She can deny it all she wants, but the implication is strong in all this that those of us who parent differently are raising insecure, emotionally arrested children in an inferior unnatural modern way.
And she’s not the only one. Those of my generation and younger who gave birth in hospitals, fed our children formula out of either choice or necessity, put them in daycare or left them with a nanny so that we could go to work, or even, occasionally heaven forbid, go out to a movie, were frequently made to feel badly about it by women like Bialik and her crew.
Bialik, for the record, took a step beyond the basic three B’s - breastfeeding, baby-wearing, and bed-sharing, when it came to raising her kids the "natural" way. Despite her science background, she chose not to vaccinate her children. The other practice that put her in the extreme camp was the controversial (and messy-sounding) practice of "elimination communication" where diapers are discarded and the ‘signs’ a child gives a parent tells them when to hold a receptacle under their genitals. Seriously.
Author and pop culture ubermom Ayelet Waldman, as usual, put it more bluntly than the rest of us dare, in a series of tweets on the day the news of the Bialik divorce broke, leading with: “Attachment parenting wingnut who spent entire marriage w/kid hanging from nipple getting divorced. #shocking”
After being called "mean-spirited" and worse by angered Bialik friends and fans, Waldman softened, and tweeted “OK, OK I apologize Ms. Bialik. I'm sorry your marriage collapsed. I still think you probably made harder on yourself w/ the AP craziness...”
But Waldman’s reaction spoke for any vulnerable young mother holding a bottle subjected in public to a drive-by comment from the lactation police that “breast is best,” or, who, desperate for a few consecutive hours of sleep, let her child cry for ten minutes in her crib before settling, was made to feel as though she had subjected her offspring of child abuse, by one of the Bialik-style “sanctimommies.” Those wounds left scars.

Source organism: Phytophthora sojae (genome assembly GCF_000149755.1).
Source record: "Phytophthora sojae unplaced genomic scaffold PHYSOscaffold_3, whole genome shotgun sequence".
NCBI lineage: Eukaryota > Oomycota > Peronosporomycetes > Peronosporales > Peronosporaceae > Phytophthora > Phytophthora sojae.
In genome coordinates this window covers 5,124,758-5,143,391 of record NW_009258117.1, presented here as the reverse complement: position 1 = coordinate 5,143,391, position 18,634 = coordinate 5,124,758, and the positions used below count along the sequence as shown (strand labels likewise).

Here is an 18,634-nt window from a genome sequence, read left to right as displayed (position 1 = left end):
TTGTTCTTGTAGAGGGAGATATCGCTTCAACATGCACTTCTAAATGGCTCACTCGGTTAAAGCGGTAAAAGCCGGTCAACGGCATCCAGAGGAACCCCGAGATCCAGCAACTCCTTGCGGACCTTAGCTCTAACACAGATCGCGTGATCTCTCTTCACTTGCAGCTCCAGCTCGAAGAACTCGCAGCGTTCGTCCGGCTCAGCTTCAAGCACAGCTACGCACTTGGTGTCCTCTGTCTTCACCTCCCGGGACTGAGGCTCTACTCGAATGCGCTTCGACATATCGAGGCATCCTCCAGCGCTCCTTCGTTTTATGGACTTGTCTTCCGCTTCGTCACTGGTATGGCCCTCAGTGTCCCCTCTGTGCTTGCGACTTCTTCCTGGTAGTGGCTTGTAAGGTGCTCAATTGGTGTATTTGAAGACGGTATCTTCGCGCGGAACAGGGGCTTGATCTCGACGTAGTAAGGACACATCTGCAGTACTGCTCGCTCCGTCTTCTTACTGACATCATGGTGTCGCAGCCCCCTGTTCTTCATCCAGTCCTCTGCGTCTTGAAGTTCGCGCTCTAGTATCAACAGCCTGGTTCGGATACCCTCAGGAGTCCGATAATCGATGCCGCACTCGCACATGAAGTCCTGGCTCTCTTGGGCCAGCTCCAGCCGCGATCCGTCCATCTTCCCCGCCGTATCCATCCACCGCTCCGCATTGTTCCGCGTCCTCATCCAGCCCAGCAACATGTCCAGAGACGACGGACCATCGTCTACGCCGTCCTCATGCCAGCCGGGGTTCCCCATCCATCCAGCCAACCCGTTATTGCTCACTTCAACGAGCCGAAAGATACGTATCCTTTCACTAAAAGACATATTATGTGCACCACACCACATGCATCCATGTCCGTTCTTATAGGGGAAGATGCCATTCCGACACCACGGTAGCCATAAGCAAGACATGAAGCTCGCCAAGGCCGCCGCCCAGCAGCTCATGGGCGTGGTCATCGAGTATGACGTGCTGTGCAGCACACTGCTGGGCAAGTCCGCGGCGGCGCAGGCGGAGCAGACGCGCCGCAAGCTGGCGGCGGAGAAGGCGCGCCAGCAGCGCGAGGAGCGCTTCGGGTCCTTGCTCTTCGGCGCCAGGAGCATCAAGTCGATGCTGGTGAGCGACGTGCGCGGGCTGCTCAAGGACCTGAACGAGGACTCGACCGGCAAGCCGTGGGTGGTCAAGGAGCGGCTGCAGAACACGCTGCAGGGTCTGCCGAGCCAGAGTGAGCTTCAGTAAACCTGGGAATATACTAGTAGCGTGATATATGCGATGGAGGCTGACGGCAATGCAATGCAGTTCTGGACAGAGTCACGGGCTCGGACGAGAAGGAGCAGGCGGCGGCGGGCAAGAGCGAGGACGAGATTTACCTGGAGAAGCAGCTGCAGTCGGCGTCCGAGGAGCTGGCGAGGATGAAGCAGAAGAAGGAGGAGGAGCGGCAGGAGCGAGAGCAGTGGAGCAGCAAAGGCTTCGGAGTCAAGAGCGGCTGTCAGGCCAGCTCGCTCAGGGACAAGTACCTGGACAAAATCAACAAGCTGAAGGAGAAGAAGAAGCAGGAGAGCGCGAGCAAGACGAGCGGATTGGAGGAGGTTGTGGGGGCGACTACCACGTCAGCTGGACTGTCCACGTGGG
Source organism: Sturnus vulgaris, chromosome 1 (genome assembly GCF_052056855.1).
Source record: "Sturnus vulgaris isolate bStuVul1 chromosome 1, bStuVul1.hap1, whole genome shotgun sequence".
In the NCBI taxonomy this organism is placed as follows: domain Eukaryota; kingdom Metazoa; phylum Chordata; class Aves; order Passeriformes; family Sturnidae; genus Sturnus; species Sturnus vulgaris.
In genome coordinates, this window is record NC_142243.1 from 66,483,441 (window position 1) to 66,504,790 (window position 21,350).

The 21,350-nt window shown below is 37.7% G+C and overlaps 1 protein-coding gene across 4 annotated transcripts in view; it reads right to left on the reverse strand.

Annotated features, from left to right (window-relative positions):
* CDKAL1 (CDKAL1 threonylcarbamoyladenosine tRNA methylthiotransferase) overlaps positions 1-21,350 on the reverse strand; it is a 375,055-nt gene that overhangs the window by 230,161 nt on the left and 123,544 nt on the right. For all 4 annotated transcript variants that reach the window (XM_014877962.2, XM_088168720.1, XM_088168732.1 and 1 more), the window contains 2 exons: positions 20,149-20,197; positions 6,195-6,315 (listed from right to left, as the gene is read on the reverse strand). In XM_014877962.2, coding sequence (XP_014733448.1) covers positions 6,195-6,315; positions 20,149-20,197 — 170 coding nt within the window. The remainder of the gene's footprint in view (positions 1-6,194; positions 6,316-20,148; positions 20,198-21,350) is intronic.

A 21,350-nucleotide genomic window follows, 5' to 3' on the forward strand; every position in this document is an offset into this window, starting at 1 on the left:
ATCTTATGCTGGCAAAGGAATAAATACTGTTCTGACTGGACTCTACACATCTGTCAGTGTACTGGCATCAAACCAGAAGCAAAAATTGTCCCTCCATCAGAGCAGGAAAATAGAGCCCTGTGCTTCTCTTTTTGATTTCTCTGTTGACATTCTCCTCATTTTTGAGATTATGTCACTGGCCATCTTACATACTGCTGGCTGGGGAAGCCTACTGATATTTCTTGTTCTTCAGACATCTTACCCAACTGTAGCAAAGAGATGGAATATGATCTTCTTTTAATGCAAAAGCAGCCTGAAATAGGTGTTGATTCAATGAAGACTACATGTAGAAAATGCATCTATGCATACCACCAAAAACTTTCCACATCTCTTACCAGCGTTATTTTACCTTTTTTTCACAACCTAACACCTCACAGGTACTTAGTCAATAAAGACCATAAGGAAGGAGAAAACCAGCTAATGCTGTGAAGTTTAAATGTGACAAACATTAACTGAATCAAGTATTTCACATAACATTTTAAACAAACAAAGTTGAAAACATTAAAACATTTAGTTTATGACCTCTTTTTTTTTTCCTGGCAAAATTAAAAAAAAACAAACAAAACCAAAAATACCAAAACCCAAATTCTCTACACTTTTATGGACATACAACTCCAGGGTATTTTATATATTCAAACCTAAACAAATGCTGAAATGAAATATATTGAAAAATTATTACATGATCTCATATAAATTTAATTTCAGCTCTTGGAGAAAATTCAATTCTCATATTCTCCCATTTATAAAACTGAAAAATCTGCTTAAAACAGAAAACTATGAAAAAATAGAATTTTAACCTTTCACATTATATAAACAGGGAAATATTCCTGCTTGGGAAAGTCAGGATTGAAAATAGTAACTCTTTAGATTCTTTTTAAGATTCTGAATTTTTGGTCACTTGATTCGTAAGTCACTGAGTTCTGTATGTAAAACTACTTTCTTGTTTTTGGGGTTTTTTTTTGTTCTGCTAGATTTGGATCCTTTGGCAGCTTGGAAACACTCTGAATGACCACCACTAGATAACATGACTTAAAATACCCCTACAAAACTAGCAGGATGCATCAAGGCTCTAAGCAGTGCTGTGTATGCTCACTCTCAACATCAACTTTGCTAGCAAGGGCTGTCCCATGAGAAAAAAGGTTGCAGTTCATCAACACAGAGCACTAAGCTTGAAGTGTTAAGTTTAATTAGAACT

In the statement announcing her divorce, Bialik insisted: “The hands-on style of parenting we practice played no role in the changes that led to this decision” adding that “Our privacy has always been important and is even more so now, and we thank you in advance for respecting it as we negotiate this new terrain.”
It takes a bit of chutzpah to say your privacy is important, after discussing your family’s breastfeeding, sleeping arrangements and toileting practices in the press, in a blog, a book, and in front of live audiences.
And while I’m sorry to violate Bialik’s wishes by linking attachment parenting and the split, I have to point out that for those of us who were made to feel like lesser parents because of our inability or unwillingness to devote all of our waking and sleeping hours to our babies, it really does feel a bit like a measure of turnabout.
Divorce is a choice that will subject Bialik and her husband to accusations of putting their own needs and happiness as adults ahead of what’s best for their children - that’s not the Attachment Parenting way.
And so maybe she can understand that even formula-feeding stroller-pushing working moms wanted a close emotional connection to our kids as much as she did - we just also felt, as she does now, that a very imperfect balance must be struck between our happiness and theirs.